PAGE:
Jan Sawka and Fryderyk Chopin


Fryderyk Chopin + Jan Sawka

A virtual project to connect two artists across time and piano players across the globe.

Poster by Jan Sawka for the International Chopin & Friends Festival, 1999.

 

 

 

Both Polish-born émigrés whose work incorporated themes of memory and exile, the extraordinary composer Fryderyk Chopin and the visual artist Jan Sawka are united by their biographies, which have resonances in their similarities, separated by 100 Years. The Dorsky Museum and the SUNY New Paltz Department of Music invite submissions to an online project which considers the themes of memory and exile by connecting Chopin’s music and Sawka’s artworks through your own individual experience and the lens of the current reality of COVID-19.

In a time when our world is practicing social distancing, itself a form of displacement, our former way of living seems like a distant, but ever-so-close memory. The exhibition Jan Sawka: The Place of Memory (The Memory of Place) focuses on the artist’s works about memory and the places through which a human life passes. These artworks possess a deep empathy and a sense of loss that only exile can bring and express an expansive sense of the beauty that hope, art and nature make available to human beings. 

Fryderyk Chopin, one of the worlds most renowned composers, dedicated himself to the piano. While living in Paris, at the time the center of European culture, he created ties with many Polish émigrés and inspired generations of composers. He found inspiration from the Polish mazurkas and polonaise he heard as a child in Poland, while expanding on themes from this music to create some of the finest and most influential compositions in the history of music.


We ask piano students, teachers and professional players to consider the following question: 

“What does the piece I am playing by Chopin remind me of?”

After you answer that, we ask that you find a work or theme in the exhibition which relates to that memory or idea.

Then, create a video where you

1) provide the name of the artwork you are relating to

2) briefly describe the connection between the memory, the song, and the artwork

3) play the song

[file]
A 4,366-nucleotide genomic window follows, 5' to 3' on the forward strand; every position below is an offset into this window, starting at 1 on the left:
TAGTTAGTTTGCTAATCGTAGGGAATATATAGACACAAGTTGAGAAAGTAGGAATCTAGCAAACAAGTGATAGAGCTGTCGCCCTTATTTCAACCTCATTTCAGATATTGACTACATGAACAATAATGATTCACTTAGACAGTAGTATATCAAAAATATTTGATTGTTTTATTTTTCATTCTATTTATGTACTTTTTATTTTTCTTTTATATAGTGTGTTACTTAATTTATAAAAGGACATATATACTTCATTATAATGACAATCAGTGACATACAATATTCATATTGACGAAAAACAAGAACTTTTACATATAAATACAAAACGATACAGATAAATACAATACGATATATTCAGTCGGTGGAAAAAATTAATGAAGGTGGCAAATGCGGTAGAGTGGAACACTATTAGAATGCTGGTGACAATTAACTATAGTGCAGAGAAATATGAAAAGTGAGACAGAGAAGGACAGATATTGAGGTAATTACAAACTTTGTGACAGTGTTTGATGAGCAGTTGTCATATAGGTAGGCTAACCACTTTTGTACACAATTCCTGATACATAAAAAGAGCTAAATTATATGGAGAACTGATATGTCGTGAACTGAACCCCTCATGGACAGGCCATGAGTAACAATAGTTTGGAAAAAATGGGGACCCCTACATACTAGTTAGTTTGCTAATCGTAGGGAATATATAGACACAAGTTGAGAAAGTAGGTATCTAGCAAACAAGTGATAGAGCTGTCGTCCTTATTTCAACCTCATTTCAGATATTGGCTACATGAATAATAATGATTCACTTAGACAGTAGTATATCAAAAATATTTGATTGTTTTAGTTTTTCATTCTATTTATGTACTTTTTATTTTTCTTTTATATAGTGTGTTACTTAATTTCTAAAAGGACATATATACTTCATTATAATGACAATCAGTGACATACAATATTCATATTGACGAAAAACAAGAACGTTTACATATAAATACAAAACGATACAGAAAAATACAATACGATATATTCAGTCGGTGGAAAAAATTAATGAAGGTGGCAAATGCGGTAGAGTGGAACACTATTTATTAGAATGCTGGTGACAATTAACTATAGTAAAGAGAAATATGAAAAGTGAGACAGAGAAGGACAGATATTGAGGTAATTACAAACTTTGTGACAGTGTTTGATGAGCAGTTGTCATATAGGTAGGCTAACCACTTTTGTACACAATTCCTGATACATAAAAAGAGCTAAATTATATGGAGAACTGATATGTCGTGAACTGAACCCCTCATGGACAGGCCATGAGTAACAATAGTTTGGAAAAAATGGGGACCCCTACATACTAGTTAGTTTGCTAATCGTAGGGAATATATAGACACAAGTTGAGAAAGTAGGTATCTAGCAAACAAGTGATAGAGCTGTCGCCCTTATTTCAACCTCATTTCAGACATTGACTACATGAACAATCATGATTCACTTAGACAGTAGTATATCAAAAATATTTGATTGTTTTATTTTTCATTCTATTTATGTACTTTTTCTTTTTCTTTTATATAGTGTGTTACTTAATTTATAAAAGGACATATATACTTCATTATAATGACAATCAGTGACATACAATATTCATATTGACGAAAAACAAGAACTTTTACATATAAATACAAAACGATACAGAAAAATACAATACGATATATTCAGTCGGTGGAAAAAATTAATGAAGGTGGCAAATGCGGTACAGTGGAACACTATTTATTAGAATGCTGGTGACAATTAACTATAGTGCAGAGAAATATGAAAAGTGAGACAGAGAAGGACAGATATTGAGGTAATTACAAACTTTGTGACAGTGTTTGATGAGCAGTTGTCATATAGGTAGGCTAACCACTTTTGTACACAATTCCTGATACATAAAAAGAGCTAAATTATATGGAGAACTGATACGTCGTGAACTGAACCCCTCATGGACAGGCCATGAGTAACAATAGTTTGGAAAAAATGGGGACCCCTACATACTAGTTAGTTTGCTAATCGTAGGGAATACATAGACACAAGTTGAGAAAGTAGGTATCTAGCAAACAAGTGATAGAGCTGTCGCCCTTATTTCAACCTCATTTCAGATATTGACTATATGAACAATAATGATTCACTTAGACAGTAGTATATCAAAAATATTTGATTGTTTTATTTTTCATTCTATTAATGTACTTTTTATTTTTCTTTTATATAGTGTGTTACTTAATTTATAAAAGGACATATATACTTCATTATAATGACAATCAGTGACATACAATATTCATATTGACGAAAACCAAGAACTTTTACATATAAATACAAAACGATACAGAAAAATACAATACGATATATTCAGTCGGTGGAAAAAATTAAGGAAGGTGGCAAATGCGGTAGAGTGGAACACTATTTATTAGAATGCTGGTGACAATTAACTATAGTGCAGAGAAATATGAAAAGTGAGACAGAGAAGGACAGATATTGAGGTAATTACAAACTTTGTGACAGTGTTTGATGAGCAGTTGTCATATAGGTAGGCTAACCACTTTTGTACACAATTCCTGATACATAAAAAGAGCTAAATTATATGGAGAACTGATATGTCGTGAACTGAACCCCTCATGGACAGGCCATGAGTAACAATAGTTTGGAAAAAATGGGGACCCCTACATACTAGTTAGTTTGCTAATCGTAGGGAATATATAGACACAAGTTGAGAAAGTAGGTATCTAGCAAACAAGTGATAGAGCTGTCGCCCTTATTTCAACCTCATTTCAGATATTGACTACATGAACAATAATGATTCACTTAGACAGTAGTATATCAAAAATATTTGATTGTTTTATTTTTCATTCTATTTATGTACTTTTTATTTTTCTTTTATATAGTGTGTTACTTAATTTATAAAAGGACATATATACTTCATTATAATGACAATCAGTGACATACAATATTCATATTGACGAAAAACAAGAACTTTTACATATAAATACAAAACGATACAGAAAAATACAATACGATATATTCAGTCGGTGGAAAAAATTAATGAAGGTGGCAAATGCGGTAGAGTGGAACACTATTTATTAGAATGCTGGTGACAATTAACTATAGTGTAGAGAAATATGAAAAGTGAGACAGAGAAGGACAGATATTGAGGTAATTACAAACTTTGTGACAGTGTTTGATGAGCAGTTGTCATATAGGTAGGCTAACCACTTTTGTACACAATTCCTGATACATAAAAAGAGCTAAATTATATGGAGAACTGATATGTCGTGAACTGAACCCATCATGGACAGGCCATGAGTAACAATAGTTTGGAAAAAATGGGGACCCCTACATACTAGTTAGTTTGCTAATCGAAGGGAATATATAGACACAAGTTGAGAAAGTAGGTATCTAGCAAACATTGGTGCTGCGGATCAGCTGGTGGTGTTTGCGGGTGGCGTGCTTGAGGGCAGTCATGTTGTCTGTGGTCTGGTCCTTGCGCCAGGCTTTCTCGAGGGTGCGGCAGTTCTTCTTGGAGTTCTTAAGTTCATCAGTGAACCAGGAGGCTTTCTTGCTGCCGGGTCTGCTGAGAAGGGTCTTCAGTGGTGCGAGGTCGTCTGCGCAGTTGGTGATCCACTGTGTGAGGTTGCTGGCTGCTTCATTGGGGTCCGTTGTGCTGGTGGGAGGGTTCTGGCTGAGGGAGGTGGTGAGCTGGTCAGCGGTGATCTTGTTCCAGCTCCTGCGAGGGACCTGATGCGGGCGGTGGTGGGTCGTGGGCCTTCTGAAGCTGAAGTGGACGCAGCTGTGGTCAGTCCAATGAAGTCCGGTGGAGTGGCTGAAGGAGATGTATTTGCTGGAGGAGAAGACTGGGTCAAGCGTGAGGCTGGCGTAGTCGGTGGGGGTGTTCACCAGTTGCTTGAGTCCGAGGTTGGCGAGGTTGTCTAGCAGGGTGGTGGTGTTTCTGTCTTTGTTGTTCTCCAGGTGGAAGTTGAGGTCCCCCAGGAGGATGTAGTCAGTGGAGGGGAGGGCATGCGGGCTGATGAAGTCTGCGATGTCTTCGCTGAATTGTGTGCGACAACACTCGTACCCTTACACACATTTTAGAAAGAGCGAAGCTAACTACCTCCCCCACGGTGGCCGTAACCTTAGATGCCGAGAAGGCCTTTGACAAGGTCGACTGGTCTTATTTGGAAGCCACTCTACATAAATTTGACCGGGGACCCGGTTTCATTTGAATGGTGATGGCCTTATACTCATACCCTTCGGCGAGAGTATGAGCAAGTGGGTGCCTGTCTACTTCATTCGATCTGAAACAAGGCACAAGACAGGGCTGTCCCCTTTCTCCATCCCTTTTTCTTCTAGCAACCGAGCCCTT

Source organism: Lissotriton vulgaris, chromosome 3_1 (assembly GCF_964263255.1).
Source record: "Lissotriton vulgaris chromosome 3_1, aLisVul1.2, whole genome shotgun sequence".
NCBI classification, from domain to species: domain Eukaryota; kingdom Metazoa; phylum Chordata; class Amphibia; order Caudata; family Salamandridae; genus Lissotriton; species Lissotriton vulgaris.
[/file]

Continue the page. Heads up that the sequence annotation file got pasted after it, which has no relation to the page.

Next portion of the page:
You can send your video to Zachary Bowman at bowmanz@newpaltz.edu if you'd like your video to be considered for the website. We will feature selected videos on our web site and some on our social media accounts.

Everybody is welcome to put up videos on your personal social media accounts and add the hashtag #chopinsawka

 

• To see the video submissions that we have already received visit our Videos page.

 

Poster by Jan Sawka for the International Chopin & Friends Festival, 2003.


• To explore more about the themes of exile and memory present in the work of Chopin and Sawka,
watch a recorded conversation between curators Frank Boyer and Hanna Maria Sawka, and Aleksander Laskowski
of the Fryderyk Chopin Institute in Warsaw, Poland.

 


Poster by Jan Sawka for the International Chopin & Friends Festival, 2002.
 
• For an in-depth look at the resonances in the styles of Chopin and Sawka, see videos by renowned Polish pianist, Łukasz Krupiński,
who performs Chopin’s Polonaise-Fantaisie and describes connections he has found in the work of Jan Sawka.

• Read more about the Jan Sawka exhibition and see the catalog for the exhibition which includes all exhibited works. 

• You can also take a virtual exhibition tour of Jan Sawka: The Place of Memory (The Memory of Place).

 



This project would not have been possible without the generous support of The Polish Cultural Institute, New York. Special thanks to the PCINY’s Izabela Gola, Curator of Visual Arts and Design and Agnieszka Wilczyński, Music Programming.

 

This project was created Zachary Bowman, Manager of Education and Visitor Experience at The Samuel Dorsky Museum of Art and Alex Peh, Associate Professor and Coordinator of the Piano Program for the Department of Music at SUNY New Paltz. Special thanks to primary video editor, David Mosca, SUNY New Paltz '21, Bachelors in Fine Arts, Digital Media Production. Also thanks to John Stimmel, and Nathaniel Lewis for their assistance in producing the videos. Our gratitude to the piano teachers who involved their students: Ruthanne Schempf, Maria Peterson, Valentina Shatalova, Ada Margoshes, Akiko Sasaki, and Jean Macdonald.

 

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